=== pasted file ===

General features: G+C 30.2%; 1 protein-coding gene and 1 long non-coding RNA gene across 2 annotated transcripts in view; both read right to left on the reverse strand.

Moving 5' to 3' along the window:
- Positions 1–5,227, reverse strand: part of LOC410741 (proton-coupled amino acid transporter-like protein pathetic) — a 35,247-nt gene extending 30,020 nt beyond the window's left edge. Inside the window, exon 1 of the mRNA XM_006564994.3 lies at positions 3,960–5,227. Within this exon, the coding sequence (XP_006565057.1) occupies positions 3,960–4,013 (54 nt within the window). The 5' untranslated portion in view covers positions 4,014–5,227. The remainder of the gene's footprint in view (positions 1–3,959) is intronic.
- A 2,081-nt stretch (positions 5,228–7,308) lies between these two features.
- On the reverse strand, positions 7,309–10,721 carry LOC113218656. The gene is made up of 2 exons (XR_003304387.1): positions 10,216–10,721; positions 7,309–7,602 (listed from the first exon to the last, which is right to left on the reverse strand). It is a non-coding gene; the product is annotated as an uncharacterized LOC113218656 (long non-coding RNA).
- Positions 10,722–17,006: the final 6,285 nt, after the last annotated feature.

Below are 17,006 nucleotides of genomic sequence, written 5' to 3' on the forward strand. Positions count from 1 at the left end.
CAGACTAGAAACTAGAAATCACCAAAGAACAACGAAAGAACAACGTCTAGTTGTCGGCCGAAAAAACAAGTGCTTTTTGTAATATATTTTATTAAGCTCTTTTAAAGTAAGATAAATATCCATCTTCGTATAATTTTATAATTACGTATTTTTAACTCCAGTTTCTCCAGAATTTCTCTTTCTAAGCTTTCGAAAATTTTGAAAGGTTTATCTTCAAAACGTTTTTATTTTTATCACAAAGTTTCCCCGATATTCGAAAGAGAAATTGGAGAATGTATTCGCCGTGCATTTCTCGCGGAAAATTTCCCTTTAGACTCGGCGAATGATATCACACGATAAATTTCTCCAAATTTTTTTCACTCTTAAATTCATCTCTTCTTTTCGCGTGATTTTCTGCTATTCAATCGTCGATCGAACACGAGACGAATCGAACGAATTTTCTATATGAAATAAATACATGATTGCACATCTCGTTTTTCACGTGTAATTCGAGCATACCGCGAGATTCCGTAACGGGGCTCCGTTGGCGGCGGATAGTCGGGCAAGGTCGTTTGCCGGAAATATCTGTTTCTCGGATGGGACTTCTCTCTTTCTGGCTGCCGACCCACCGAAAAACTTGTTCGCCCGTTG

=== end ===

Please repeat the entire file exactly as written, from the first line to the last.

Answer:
General features: G+C 30.2%; 1 protein-coding gene and 1 long non-coding RNA gene across 2 annotated transcripts in view; both read right to left on the reverse strand.

Moving 5' to 3' along the window:
- Positions 1–5,227, reverse strand: part of LOC410741 (proton-coupled amino acid transporter-like protein pathetic) — a 35,247-nt gene extending 30,020 nt beyond the window's left edge. Inside the window, exon 1 of the mRNA XM_006564994.3 lies at positions 3,960–5,227. Within this exon, the coding sequence (XP_006565057.1) occupies positions 3,960–4,013 (54 nt within the window). The 5' untranslated portion in view covers positions 4,014–5,227. The remainder of the gene's footprint in view (positions 1–3,959) is intronic.
- A 2,081-nt stretch (positions 5,228–7,308) lies between these two features.
- On the reverse strand, positions 7,309–10,721 carry LOC113218656. The gene is made up of 2 exons (XR_003304387.1): positions 10,216–10,721; positions 7,309–7,602 (listed from the first exon to the last, which is right to left on the reverse strand). It is a non-coding gene; the product is annotated as an uncharacterized LOC113218656 (long non-coding RNA).
- Positions 10,722–17,006: the final 6,285 nt, after the last annotated feature.

Below are 17,006 nucleotides of genomic sequence, written 5' to 3' on the forward strand. Positions count from 1 at the left end.
CAGACTAGAAACTAGAAATCACCAAAGAACAACGAAAGAACAACGTCTAGTTGTCGGCCGAAAAAACAAGTGCTTTTTGTAATATATTTTATTAAGCTCTTTTAAAGTAAGATAAATATCCATCTTCGTATAATTTTATAATTACGTATTTTTAACTCCAGTTTCTCCAGAATTTCTCTTTCTAAGCTTTCGAAAATTTTGAAAGGTTTATCTTCAAAACGTTTTTATTTTTATCACAAAGTTTCCCCGATATTCGAAAGAGAAATTGGAGAATGTATTCGCCGTGCATTTCTCGCGGAAAATTTCCCTTTAGACTCGGCGAATGATATCACACGATAAATTTCTCCAAATTTTTTTCACTCTTAAATTCATCTCTTCTTTTCGCGTGATTTTCTGCTATTCAATCGTCGATCGAACACGAGACGAATCGAACGAATTTTCTATATGAAATAAATACATGATTGCACATCTCGTTTTTCACGTGTAATTCGAGCATACCGCGAGATTCCGTAACGGGGCTCCGTTGGCGGCGGATAGTCGGGCAAGGTCGTTTGCCGGAAATATCTGTTTCTCGGATGGGACTTCTCTCTTTCTGGCTGCCGACCCACCGAAAAACTTGTTCGCCCGTTG